Cyanide poisoning is often fatal and typically affects victims of industrial accidents, terrorist attacks, or structural fires. Based on research conducted at the Center for Drug Design at the University of Minnesota, startup Vytacera Pharma Inc. will develop and market Sulfanegen, a treatment for cyanide poisoning.
University of Texas, Arlington engineers working with Army surgeons are developing a pliable, polymer mask embedded with electrical, mechanical, and biological components that can speed healing from disfiguring facial burns and help rebuild the faces of injured soldiers.
A receptor found on blood platelets whose importance as a potential pharmaceutical target has long been questioned may in fact be fruitful in drug testing, according to new research from Michigan State University chemists.
Modified probiotics, the beneficial bacteria touted for their role in digestive health, could one day decrease the risk of Listeria infection in people with susceptible immune systems, according to Purdue University research.
New research demonstrates that previous models used to examine cancer may not be complex enough to accurately mimic the true cancer environment. Using oral cancer cells in a 3D model of lab-made tissue that mimics the lining of the oral cavity, the researchers found that the tissue surrounding cancer cells can epigenetically mediate, or temporarily trigger, the expression or suppression of a cell adhesion protein associated with the progression of cancer.
Ariel Pharmaceuticals, a private, development-stage pharmaceutical company focused on the development and commercialization of products for indications in acute central nervous system diseases and trauma, announced it has signed a cooperative research and development agreement (CRADA) with the United States Army Medical Research and Material Command.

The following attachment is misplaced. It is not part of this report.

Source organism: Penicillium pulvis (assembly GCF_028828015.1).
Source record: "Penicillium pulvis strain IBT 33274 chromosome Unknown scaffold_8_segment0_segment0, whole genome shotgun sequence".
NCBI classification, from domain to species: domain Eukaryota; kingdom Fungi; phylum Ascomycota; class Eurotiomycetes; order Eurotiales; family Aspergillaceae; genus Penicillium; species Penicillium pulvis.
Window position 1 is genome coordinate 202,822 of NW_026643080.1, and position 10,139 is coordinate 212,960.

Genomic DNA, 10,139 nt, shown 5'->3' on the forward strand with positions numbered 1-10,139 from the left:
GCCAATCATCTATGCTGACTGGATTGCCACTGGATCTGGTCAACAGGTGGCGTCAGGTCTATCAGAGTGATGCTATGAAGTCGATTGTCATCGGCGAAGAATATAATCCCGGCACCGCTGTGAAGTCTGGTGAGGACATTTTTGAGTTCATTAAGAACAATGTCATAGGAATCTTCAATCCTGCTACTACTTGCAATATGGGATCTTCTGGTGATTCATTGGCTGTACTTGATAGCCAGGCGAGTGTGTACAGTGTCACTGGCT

Two related studies from Northwestern University offer new strategies for tackling the challenges of preventing and treating diseases of protein folding. The research identified new genes and pathways that prevent protein misfolding and toxic aggregation, keeping cells healthy, and also identified small molecules with therapeutic potential that restore health to damaged cells, providing new targets for drug development.
Testing the effectiveness of new pharmaceuticals may get faster thanks to a new technique incorporating quantum dots developed at the University of Central Florida (UCF). Some drug testing can take a decade or more, but a UCF team has created an electronic quantum dots (Qdots) probe that "lights up" when a drug it is delivering attaches to cancer cells.
Scientists at Purdue University and eight other institutions have developed new resources poised to unlock another door in the hidden garden of medicinally important compounds found in plants.
JM ?Science’s AQV-2200S AQUACOUNTER Karl Fischer Volumetric Titrator features small volume titration cells requiring only 20 mL of titration solvent for accurate measurements. The instrument is suitable for a wide measurement range from 100 ppm to 100% water content.
The promise of stem cell research for drug discovery and cell-based therapies depends on the ability of scientists to acquire stem cell lines for their research. A survey of more than 200 human embryonic stem cell researchers in the United States found that nearly four in ten researchers have faced excessive delay in acquiring a human embryonic stem cell line and that more than one-quarter were unable to acquire a line they wanted to study.
Over the past year, researchers at the California Institute of Technology (Caltech), and around the world, have been studying a group of potent antibodies that have the ability to neutralize HIV in the laboratory; their hope is that they may learn how to create a vaccine that makes antibodies with similar properties. Now, biologists at Caltech have taken one step closer to that goal: They have developed a way to deliver these antibodies to mice and, in so doing, have effectively protected them from HIV infection.